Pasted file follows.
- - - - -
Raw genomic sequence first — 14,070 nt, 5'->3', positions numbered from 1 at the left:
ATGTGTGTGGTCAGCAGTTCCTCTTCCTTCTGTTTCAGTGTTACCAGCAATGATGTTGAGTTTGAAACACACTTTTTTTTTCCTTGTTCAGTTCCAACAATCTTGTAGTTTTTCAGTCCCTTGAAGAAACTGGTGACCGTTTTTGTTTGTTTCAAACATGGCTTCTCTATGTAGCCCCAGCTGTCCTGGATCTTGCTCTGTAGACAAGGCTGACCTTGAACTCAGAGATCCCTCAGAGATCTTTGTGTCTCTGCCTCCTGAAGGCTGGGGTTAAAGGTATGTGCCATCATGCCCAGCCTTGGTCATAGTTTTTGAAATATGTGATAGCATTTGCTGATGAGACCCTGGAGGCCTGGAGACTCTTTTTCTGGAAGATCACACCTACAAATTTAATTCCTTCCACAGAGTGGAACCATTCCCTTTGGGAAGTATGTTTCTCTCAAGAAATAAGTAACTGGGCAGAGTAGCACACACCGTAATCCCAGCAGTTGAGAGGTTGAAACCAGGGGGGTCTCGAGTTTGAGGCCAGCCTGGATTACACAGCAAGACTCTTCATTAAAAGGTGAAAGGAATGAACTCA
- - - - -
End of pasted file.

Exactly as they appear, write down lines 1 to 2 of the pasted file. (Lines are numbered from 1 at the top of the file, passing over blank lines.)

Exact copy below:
Raw genomic sequence first — 14,070 nt, 5'->3', positions numbered from 1 at the left:
ATGTGTGTGGTCAGCAGTTCCTCTTCCTTCTGTTTCAGTGTTACCAGCAATGATGTTGAGTTTGAAACACACTTTTTTTTTCCTTGTTCAGTTCCAACAATCTTGTAGTTTTTCAGTCCCTTGAAGAAACTGGTGACCGTTTTTGTTTGTTTCAAACATGGCTTCTCTATGTAGCCCCAGCTGTCCTGGATCTTGCTCTGTAGACAAGGCTGACCTTGAACTCAGAGATCCCTCAGAGATCTTTGTGTCTCTGCCTCCTGAAGGCTGGGGTTAAAGGTATGTGCCATCATGCCCAGCCTTGGTCATAGTTTTTGAAATATGTGATAGCATTTGCTGATGAGACCCTGGAGGCCTGGAGACTCTTTTTCTGGAAGATCACACCTACAAATTTAATTCCTTCCACAGAGTGGAACCATTCCCTTTGGGAAGTATGTTTCTCTCAAGAAATAAGTAACTGGGCAGAGTAGCACACACCGTAATCCCAGCAGTTGAGAGGTTGAAACCAGGGGGGTCTCGAGTTTGAGGCCAGCCTGGATTACACAGCAAGACTCTTCATTAAAAGGTGAAAGGAATGAACTCA